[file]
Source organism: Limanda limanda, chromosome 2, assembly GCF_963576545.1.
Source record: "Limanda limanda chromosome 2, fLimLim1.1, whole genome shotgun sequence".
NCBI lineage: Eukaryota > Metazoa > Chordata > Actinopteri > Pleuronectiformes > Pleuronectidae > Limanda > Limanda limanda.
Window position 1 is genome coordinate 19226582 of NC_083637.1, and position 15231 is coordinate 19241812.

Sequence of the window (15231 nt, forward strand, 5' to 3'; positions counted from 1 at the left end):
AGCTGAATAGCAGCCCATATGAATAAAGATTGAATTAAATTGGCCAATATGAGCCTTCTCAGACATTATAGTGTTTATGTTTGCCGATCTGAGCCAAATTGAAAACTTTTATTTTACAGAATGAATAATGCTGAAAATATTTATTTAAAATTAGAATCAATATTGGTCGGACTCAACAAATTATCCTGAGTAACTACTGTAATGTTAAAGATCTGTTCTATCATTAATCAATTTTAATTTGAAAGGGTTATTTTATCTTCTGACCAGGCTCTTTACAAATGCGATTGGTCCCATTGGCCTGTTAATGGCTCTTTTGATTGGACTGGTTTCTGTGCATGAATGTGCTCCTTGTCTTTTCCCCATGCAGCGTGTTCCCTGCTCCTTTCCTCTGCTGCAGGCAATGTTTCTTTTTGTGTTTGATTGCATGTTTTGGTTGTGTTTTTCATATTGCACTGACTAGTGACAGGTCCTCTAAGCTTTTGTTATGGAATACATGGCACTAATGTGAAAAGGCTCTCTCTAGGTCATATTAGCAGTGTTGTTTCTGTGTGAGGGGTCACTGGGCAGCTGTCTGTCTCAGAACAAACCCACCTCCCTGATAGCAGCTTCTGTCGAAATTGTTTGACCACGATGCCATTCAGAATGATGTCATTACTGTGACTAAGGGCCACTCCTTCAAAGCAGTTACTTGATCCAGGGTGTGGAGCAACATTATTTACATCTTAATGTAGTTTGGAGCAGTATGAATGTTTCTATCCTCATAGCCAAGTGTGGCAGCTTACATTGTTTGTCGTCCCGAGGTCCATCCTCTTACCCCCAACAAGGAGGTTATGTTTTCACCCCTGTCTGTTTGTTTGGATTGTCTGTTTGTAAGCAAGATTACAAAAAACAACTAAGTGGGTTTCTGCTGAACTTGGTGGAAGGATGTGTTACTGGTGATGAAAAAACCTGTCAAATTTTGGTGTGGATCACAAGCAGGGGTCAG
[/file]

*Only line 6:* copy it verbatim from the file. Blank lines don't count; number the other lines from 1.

AGCTGAATAGCAGCCCATATGAATAAAGATTGAATTAAATTGGCCAATATGAGCCTTCTCAGACATTATAGTGTTTATGTTTGCCGATCTGAGCCAAATTGAAAACTTTTATTTTACAGAATGAATAATGCTGAAAATATTTATTTAAAATTAGAATCAATATTGGTCGGACTCAACAAATTATCCTGAGTAACTACTGTAATGTTAAAGATCTGTTCTATCATTAATCAATTTTAATTTGAAAGGGTTATTTTATCTTCTGACCAGGCTCTTTACAAATGCGATTGGTCCCATTGGCCTGTTAATGGCTCTTTTGATTGGACTGGTTTCTGTGCATGAATGTGCTCCTTGTCTTTTCCCCATGCAGCGTGTTCCCTGCTCCTTTCCTCTGCTGCAGGCAATGTTTCTTTTTGTGTTTGATTGCATGTTTTGGTTGTGTTTTTCATATTGCACTGACTAGTGACAGGTCCTCTAAGCTTTTGTTATGGAATACATGGCACTAATGTGAAAAGGCTCTCTCTAGGTCATATTAGCAGTGTTGTTTCTGTGTGAGGGGTCACTGGGCAGCTGTCTGTCTCAGAACAAACCCACCTCCCTGATAGCAGCTTCTGTCGAAATTGTTTGACCACGATGCCATTCAGAATGATGTCATTACTGTGACTAAGGGCCACTCCTTCAAAGCAGTTACTTGATCCAGGGTGTGGAGCAACATTATTTACATCTTAATGTAGTTTGGAGCAGTATGAATGTTTCTATCCTCATAGCCAAGTGTGGCAGCTTACATTGTTTGTCGTCCCGAGGTCCATCCTCTTACCCCCAACAAGGAGGTTATGTTTTCACCCCTGTCTGTTTGTTTGGATTGTCTGTTTGTAAGCAAGATTACAAAAAACAACTAAGTGGGTTTCTGCTGAACTTGGTGGAAGGATGTGTTACTGGTGATGAAAAAACCTGTCAAATTTTGGTGTGGATCACAAGCAGGGGTCAG